Until this moment, Paul has always referred to this as the corporate fuckwit day and said he’d rather have his balls torn off than bring any member of his family to it. (92)
This was by far the best chick lit book I’ve read yet. I can be a bit harsh on this genre with ratings, but this was just such a fantastic, funny, entertaining book successfully exploring more book themes than I expected (self confidence, self-discovery, friend / family / romantic relationships). Emma is your average bottom-rung corporate employee with all your average secrets (she’s not really a size four, she hates her friend’s crochet, she loves a good pre-date sweet sherry). In a moment of utter panic on a turbulent flight home, she spews every secret she’s ever had at her seatmate…who turns up the next day at work as her recluse multi-millionaire CEO, Jack.
The characters in this book were fantastic. Even the minor secondary characters like Emma’s boss and coworkers had distinct personalities and behaviors. Emma was the perfect MC, ordinary and relatable, and her vivacious internal monologue complimented Jack’s quiet and self-contained personality. Even Connor (Emma’s boyfriend at the start of the book) in all his blandness was perfectly and consistently bland.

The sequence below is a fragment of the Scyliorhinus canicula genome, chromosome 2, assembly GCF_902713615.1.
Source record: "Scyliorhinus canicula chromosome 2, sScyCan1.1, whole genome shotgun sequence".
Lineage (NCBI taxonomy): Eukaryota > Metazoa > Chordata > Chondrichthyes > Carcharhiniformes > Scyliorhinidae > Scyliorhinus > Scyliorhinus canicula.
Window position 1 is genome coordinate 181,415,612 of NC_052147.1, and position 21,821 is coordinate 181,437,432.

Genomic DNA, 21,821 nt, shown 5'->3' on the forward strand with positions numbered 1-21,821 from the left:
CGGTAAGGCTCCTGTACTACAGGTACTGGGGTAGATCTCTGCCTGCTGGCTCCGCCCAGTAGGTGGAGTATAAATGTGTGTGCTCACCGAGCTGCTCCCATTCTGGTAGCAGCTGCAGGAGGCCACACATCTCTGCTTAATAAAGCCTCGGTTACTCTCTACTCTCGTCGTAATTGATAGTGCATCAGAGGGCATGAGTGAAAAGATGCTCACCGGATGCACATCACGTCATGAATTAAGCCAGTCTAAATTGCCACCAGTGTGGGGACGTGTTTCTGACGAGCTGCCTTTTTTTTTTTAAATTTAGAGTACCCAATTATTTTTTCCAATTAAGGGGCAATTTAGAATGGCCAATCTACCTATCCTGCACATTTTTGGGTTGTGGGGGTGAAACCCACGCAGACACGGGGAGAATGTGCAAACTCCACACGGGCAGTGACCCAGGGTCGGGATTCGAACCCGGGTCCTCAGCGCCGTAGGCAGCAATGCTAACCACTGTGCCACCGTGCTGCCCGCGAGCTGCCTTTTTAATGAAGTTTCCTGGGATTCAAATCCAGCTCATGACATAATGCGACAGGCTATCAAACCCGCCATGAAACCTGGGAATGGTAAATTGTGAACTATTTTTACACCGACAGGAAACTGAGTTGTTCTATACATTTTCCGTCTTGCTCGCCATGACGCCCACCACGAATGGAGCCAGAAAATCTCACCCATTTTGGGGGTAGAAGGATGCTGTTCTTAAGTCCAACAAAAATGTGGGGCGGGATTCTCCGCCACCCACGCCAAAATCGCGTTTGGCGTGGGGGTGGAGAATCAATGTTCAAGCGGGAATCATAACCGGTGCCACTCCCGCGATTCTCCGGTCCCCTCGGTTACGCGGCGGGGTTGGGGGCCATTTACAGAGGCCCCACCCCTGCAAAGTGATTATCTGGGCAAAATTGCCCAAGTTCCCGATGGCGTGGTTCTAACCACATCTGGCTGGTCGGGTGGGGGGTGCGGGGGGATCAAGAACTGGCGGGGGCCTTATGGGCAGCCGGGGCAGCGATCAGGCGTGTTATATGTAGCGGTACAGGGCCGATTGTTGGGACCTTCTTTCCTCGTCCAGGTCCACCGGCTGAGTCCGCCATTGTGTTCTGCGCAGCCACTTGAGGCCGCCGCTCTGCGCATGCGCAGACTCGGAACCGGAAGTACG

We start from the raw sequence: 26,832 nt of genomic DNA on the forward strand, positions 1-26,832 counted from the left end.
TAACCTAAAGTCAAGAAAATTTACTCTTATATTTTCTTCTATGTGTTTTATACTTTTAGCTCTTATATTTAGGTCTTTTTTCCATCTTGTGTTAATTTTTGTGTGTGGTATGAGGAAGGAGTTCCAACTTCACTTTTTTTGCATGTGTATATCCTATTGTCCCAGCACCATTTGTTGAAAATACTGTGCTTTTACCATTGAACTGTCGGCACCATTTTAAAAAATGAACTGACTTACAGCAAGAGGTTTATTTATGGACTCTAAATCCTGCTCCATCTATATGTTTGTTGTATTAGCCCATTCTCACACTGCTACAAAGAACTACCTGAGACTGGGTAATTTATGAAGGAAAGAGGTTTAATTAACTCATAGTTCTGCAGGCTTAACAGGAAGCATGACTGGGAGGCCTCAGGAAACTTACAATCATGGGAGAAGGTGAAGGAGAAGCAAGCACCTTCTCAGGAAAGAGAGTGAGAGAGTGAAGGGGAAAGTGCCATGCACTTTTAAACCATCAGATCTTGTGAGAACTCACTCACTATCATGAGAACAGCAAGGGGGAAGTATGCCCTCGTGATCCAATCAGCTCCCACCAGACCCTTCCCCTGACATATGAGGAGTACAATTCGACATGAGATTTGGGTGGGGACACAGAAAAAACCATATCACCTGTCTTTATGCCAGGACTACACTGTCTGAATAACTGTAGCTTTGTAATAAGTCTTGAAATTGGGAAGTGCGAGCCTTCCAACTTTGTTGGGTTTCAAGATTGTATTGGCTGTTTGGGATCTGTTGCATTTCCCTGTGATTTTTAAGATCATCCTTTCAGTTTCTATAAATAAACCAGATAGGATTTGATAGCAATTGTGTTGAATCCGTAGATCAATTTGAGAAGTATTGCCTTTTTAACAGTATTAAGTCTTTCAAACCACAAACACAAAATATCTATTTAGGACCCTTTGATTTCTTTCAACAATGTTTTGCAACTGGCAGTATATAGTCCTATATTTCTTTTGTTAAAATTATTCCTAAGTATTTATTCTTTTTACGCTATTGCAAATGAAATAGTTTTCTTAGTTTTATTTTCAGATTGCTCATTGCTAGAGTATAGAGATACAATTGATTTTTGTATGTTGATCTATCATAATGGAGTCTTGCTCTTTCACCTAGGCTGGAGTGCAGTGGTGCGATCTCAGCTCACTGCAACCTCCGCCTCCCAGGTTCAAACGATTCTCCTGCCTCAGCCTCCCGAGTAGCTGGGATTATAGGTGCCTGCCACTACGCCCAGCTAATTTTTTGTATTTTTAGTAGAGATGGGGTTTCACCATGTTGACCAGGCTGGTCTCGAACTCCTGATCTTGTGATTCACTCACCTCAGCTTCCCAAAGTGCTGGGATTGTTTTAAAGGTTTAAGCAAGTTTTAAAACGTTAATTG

Kinsella packed a roller coaster of emotion into this book. I spent the majority of the book literally laughing out loud (when Jack first arrives in her department had me nearly in tears), but there were also mortifying scenes as well as dramatic, emotional moments (when Emma and her parents get coffee in that little Italian shop). Even within a single conversation (e.g. with Jack after the dance show), Kinsella created waves of anger, laughter, and sadness. You were never faced with just one emotion in any one scene.
I loved this book. The perfect dialogue and delivery, the character-adding Britishisms, the portrayal of corporate life (pg 92’s “behave normally”: take off shoes, check emails, read horoscope, read boyfriend’s horoscope, put on hand cream, eat some smarties, drink some water, then consider real work). It was all just so realistic and identifiable. An easy 5 stars for Can You Keep a Secret?.